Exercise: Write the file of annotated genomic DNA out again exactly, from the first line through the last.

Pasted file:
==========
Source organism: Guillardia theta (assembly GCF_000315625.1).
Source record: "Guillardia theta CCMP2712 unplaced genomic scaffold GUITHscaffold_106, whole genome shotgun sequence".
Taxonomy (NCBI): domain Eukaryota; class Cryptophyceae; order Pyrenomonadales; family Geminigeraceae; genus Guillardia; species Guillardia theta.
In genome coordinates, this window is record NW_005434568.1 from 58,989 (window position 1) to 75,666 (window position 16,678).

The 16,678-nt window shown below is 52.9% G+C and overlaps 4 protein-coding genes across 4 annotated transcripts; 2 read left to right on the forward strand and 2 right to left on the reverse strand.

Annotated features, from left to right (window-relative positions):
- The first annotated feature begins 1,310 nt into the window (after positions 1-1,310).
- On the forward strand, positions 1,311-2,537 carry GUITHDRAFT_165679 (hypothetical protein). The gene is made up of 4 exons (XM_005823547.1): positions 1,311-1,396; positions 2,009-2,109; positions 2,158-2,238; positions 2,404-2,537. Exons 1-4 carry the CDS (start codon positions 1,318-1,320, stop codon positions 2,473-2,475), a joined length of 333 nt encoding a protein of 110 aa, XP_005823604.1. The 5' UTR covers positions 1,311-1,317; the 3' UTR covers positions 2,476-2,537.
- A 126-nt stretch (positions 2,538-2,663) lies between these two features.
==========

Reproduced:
Source organism: Guillardia theta (assembly GCF_000315625.1).
Source record: "Guillardia theta CCMP2712 unplaced genomic scaffold GUITHscaffold_106, whole genome shotgun sequence".
Taxonomy (NCBI): domain Eukaryota; class Cryptophyceae; order Pyrenomonadales; family Geminigeraceae; genus Guillardia; species Guillardia theta.
In genome coordinates, this window is record NW_005434568.1 from 58,989 (window position 1) to 75,666 (window position 16,678).

The 16,678-nt window shown below is 52.9% G+C and overlaps 4 protein-coding genes across 4 annotated transcripts; 2 read left to right on the forward strand and 2 right to left on the reverse strand.

Annotated features, from left to right (window-relative positions):
- The first annotated feature begins 1,310 nt into the window (after positions 1-1,310).
- On the forward strand, positions 1,311-2,537 carry GUITHDRAFT_165679 (hypothetical protein). The gene is made up of 4 exons (XM_005823547.1): positions 1,311-1,396; positions 2,009-2,109; positions 2,158-2,238; positions 2,404-2,537. Exons 1-4 carry the CDS (start codon positions 1,318-1,320, stop codon positions 2,473-2,475), a joined length of 333 nt encoding a protein of 110 aa, XP_005823604.1. The 5' UTR covers positions 1,311-1,317; the 3' UTR covers positions 2,476-2,537.
- A 126-nt stretch (positions 2,538-2,663) lies between these two features.